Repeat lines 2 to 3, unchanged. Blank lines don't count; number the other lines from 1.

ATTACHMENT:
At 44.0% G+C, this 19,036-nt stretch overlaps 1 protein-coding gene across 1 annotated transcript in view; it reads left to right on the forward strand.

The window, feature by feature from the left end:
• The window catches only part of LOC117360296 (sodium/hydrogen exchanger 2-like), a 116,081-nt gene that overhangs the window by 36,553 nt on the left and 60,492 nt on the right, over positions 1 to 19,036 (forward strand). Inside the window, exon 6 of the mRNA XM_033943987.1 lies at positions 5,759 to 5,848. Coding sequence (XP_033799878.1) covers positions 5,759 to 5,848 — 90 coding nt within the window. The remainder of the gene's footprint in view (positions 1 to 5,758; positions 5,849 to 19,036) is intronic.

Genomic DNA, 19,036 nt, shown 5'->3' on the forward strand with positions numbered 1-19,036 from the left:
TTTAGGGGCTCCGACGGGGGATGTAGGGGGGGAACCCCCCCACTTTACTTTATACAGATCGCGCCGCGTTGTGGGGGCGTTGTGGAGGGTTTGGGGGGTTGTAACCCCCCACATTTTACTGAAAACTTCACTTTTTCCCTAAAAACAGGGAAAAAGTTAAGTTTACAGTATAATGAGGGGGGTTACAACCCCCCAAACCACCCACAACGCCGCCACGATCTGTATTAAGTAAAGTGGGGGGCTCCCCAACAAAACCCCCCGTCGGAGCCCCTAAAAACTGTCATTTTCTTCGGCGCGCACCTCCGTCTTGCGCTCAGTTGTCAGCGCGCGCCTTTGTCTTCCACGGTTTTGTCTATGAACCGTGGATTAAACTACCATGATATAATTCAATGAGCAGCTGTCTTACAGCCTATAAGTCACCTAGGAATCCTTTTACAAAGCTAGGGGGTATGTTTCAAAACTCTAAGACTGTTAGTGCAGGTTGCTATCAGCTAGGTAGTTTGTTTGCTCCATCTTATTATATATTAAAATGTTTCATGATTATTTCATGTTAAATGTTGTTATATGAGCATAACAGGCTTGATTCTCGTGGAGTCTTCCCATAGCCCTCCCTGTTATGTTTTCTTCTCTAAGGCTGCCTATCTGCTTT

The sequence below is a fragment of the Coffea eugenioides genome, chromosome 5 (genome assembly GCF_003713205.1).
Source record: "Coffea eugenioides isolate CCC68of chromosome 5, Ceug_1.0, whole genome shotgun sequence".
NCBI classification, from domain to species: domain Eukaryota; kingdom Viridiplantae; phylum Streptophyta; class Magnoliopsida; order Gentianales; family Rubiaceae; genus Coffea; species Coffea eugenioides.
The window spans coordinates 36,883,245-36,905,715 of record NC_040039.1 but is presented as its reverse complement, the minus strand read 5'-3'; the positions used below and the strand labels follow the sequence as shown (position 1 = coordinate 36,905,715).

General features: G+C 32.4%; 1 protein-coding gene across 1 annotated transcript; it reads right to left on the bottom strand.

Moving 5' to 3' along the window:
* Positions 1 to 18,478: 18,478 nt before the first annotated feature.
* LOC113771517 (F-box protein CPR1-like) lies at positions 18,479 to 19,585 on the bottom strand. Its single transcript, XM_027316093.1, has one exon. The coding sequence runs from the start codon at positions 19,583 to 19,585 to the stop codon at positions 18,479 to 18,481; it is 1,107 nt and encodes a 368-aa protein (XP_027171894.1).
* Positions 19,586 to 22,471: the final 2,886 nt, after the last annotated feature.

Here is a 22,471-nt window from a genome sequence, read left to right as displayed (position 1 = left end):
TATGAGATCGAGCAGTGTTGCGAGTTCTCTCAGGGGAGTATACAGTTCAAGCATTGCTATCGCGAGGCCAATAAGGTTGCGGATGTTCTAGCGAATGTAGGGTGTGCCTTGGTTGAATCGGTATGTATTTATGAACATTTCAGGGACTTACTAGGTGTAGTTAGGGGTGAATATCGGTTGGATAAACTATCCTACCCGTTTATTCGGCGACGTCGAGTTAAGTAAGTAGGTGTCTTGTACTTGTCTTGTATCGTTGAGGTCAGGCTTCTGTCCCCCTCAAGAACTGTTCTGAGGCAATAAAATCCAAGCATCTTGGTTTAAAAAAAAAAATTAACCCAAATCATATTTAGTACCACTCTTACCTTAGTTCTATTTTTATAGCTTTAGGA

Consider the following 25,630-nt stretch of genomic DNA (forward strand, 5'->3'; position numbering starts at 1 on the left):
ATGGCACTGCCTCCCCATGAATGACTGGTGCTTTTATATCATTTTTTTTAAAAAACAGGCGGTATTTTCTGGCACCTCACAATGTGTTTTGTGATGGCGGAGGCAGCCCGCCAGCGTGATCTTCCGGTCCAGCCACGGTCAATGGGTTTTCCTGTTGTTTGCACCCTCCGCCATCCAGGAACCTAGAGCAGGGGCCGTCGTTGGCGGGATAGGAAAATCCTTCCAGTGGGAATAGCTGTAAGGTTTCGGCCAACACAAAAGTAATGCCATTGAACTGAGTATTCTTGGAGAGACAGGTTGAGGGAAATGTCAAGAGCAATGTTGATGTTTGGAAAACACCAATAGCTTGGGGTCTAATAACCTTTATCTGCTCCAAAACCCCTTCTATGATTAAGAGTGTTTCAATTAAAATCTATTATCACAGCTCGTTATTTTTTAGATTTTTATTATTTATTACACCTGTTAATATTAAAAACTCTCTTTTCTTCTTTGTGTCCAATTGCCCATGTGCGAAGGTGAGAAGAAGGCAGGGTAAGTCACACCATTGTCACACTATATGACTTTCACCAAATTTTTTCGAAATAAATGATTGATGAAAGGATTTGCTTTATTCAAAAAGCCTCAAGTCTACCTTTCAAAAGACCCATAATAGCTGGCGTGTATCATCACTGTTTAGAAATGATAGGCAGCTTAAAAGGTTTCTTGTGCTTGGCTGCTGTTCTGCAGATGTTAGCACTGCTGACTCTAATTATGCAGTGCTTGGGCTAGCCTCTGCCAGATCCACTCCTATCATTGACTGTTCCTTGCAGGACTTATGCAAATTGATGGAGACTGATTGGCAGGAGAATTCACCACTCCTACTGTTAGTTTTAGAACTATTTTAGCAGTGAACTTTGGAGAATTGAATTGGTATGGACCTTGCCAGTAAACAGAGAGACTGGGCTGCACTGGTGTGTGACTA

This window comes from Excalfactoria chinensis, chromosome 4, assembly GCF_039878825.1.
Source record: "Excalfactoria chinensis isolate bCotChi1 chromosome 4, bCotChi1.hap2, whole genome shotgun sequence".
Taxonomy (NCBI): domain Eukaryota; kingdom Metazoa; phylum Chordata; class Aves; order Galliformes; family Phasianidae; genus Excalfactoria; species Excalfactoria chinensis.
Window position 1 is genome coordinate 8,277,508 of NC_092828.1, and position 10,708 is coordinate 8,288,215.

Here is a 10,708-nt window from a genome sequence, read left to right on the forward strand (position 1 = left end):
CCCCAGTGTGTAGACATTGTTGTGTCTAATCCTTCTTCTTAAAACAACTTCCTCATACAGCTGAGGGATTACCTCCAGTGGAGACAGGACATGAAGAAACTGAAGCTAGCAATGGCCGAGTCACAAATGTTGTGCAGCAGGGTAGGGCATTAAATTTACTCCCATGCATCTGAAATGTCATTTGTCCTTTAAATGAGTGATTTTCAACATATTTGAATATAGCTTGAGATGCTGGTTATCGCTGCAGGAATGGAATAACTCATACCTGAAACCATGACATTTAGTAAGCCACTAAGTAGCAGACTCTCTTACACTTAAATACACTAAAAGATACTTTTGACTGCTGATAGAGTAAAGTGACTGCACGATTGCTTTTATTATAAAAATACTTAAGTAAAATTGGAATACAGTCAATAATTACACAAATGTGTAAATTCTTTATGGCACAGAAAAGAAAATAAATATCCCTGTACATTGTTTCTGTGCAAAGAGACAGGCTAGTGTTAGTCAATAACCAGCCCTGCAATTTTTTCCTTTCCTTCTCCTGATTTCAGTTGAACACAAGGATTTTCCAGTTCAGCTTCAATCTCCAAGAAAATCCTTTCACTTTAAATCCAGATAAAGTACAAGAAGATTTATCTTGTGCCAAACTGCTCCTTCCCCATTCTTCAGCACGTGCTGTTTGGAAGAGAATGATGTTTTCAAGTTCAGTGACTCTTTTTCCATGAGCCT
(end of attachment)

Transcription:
The window, feature by feature from the left end:
• The window catches only part of LOC117360296 (sodium/hydrogen exchanger 2-like), a 116,081-nt gene that overhangs the window by 36,553 nt on the left and 60,492 nt on the right, over positions 1 to 19,036 (forward strand). Inside the window, exon 6 of the mRNA XM_033943987.1 lies at positions 5,759 to 5,848. Coding sequence (XP_033799878.1) covers positions 5,759 to 5,848 — 90 coding nt within the window. The remainder of the gene's footprint in view (positions 1 to 5,758; positions 5,849 to 19,036) is intronic.